Ten (Non—Revolutionary) Ideas for Change

It has been all too common to hear journalists and columnists writing off Occupy London as ‘anti—capitalist’. ‘If they don’t like capitalism’ they say in almost—unison ‘ why don’t they just move to North Korea?’ The assumption is clear: there are only two choices. Either you have capitalism, exactly as we currently have it, or you have complete state control of the entire economy and a communist state. This is lunacy. There are many ways to organise society and the economy, and to suggest that there is only a simple binary choice is disingenuous nonsense. Even the most neo—liberal state has some services provided by the state, and the most socialist countries have always had markets of some kind. We a really faced with a series of spectrums, of state control/market and egalitarian/libertarian, and a range of choices that fit into no easy ideological boxes. There are many changes we could make to make our society more stable, more equal and more sustainable without reinventing the wheel. Here are 10 suggestions for change that don’t depend on global revolution.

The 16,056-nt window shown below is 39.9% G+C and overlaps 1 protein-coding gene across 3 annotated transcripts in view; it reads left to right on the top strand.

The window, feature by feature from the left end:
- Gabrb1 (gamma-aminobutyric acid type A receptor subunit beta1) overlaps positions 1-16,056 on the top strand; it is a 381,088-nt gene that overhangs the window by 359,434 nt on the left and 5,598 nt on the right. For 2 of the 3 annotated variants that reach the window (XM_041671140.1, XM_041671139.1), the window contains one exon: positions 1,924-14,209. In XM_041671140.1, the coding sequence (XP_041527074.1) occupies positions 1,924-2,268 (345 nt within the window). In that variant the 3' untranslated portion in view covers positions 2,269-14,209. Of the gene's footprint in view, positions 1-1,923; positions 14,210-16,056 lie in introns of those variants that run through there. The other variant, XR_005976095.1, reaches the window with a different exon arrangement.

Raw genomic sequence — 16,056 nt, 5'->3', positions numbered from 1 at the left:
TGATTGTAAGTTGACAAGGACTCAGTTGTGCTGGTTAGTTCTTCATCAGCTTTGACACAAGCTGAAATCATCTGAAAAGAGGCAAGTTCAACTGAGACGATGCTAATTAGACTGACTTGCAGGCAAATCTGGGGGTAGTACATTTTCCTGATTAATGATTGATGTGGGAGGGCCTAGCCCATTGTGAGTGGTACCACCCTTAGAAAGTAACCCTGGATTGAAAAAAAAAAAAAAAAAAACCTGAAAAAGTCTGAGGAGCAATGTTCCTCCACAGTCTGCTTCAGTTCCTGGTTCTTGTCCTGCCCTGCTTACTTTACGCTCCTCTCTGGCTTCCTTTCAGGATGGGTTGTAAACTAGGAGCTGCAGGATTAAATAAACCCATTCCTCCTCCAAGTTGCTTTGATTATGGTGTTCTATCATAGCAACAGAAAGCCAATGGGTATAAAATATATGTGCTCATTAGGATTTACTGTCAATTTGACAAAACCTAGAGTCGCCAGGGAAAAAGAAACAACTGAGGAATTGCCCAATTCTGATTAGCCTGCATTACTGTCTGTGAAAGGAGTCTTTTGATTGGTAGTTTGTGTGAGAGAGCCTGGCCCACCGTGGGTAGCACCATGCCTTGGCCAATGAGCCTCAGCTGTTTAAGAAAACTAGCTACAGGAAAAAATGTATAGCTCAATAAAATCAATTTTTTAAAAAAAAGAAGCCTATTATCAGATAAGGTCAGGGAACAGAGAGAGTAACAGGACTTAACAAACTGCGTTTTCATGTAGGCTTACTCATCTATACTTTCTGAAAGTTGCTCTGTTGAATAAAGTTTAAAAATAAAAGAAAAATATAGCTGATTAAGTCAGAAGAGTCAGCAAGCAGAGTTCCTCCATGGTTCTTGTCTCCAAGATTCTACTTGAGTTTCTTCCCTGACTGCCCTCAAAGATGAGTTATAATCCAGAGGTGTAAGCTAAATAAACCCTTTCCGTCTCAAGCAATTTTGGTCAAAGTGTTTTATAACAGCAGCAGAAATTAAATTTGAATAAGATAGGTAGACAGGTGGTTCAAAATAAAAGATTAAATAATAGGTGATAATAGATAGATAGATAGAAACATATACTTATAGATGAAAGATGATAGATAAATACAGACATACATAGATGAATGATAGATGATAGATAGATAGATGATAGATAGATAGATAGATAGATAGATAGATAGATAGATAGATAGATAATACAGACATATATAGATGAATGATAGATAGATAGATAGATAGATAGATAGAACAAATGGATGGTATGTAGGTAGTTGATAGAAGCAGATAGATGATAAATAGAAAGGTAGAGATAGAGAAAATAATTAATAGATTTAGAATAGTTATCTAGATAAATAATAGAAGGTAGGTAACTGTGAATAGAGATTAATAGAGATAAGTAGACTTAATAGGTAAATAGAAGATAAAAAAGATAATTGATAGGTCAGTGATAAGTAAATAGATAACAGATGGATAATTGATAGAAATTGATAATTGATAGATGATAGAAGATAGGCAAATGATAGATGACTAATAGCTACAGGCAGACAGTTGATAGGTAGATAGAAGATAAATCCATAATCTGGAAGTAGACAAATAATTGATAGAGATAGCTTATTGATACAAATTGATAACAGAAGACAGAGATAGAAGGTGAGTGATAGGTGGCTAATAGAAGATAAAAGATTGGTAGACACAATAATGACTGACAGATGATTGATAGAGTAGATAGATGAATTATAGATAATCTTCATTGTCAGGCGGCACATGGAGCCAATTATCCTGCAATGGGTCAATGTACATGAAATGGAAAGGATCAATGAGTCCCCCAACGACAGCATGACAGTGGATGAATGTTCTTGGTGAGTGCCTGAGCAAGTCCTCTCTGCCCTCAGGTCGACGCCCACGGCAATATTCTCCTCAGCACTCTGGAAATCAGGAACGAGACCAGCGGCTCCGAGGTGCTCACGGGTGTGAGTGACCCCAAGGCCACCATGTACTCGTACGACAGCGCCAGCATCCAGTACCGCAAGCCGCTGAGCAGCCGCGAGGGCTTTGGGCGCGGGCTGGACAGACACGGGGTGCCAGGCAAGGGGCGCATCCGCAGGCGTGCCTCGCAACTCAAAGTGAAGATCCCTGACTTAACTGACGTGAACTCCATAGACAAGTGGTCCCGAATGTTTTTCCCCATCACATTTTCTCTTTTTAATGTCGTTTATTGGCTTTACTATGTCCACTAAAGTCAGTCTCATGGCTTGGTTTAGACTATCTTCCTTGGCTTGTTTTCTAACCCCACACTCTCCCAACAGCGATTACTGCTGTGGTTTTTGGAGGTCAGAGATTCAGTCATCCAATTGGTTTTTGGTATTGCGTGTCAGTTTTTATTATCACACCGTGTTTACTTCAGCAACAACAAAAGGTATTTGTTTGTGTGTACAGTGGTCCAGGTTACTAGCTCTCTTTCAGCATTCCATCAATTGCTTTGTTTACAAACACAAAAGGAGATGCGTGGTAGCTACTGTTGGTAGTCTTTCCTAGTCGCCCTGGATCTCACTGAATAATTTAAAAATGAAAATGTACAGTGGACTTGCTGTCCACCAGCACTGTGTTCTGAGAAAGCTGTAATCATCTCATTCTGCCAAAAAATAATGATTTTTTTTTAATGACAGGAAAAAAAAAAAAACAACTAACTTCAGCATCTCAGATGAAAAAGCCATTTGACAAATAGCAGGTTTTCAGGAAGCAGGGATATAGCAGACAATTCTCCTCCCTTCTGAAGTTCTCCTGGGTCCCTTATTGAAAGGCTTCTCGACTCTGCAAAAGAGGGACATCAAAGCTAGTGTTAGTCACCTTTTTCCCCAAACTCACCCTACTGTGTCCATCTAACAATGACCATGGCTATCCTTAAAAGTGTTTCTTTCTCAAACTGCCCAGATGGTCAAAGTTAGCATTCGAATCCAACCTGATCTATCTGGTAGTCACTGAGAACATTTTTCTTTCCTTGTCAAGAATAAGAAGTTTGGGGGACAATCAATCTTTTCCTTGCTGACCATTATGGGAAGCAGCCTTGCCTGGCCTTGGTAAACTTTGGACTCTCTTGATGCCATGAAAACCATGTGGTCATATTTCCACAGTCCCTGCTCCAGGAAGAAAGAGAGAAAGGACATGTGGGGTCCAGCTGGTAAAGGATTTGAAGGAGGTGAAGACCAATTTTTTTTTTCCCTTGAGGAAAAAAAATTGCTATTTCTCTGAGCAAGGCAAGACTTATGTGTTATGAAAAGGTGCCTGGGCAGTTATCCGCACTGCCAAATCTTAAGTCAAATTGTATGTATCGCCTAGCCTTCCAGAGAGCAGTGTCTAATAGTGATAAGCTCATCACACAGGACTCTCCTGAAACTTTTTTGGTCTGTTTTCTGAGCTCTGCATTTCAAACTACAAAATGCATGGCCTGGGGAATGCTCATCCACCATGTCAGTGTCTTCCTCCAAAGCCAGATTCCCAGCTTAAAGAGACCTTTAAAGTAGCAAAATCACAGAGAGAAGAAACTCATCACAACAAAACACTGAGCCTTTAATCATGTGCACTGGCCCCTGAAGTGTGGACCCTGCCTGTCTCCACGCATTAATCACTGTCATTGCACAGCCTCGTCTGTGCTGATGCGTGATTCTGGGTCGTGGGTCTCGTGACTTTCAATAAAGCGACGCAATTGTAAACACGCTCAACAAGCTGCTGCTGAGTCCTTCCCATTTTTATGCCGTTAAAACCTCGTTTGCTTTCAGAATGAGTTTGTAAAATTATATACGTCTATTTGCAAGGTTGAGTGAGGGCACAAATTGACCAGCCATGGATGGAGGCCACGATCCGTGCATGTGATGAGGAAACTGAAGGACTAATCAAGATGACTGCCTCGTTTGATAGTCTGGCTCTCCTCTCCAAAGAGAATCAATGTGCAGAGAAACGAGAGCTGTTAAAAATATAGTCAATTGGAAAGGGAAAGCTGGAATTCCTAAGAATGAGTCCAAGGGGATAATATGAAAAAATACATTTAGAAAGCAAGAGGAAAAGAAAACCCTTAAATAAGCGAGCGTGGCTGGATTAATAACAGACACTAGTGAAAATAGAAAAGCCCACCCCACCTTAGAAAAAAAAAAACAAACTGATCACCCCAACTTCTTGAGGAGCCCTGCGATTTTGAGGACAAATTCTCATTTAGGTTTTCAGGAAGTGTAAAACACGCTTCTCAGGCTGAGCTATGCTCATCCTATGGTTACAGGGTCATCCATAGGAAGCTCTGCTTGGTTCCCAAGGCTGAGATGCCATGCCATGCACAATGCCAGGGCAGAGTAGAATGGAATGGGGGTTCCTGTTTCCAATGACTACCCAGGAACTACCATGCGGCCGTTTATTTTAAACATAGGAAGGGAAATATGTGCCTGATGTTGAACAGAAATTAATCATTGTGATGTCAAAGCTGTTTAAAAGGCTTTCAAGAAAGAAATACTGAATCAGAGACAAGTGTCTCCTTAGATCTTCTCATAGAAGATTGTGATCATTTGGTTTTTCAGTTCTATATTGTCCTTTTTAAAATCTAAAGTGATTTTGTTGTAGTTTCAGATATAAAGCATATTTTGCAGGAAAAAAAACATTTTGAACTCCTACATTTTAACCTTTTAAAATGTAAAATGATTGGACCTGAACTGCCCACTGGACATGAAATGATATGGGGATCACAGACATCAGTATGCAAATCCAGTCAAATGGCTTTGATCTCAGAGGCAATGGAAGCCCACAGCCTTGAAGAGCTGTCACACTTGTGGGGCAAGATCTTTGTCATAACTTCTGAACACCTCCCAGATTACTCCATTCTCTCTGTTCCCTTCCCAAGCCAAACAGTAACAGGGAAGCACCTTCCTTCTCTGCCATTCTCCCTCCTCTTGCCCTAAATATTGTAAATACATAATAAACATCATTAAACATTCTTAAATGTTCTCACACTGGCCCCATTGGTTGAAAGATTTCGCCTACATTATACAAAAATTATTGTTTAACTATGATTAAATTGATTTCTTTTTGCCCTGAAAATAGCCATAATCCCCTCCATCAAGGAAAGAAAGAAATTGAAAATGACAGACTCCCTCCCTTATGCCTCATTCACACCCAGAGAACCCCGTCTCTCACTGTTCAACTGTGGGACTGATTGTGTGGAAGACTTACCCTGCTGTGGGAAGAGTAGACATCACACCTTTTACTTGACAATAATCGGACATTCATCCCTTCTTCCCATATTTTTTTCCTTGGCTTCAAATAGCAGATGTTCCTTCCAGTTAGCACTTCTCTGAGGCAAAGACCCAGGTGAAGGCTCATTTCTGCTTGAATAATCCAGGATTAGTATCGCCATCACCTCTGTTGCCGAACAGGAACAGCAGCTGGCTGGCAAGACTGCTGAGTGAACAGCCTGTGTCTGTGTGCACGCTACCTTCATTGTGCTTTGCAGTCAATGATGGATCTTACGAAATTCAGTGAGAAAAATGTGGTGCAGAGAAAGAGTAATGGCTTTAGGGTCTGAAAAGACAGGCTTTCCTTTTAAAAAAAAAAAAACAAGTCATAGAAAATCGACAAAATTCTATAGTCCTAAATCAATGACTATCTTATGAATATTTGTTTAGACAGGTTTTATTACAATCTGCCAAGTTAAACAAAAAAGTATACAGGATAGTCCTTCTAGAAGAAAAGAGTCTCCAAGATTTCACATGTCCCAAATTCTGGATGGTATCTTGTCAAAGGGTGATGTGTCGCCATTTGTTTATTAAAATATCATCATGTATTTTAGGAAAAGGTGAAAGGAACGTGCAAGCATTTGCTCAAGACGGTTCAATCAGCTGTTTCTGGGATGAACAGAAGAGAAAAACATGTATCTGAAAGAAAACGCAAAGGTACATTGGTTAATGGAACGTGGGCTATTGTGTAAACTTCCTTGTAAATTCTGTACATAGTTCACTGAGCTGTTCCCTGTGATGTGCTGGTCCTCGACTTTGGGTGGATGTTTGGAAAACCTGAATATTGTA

1. National Investment Bank

Out of the parts banks currently owned by the state after the 2008 crisis the government creates a permanent, well capitalised, state investment bank. The bank invests in British business with priorities decided by the government, focusing on investments that are long-term, sustainable, supportive of regional growth, and lead to decreases in Britain’s carbon emissions.

2. Support the European Financial Transaction Tax

The European Union is proposing a tax on all financial transactions within the EU, designed to raise £47 Billion a year, which could be use to pay down national deficits and recapitalise European Banks. The British government is currently lobbying against this, and threatening to veto it.

3. Reform and Increase the Size of the Inland Revenue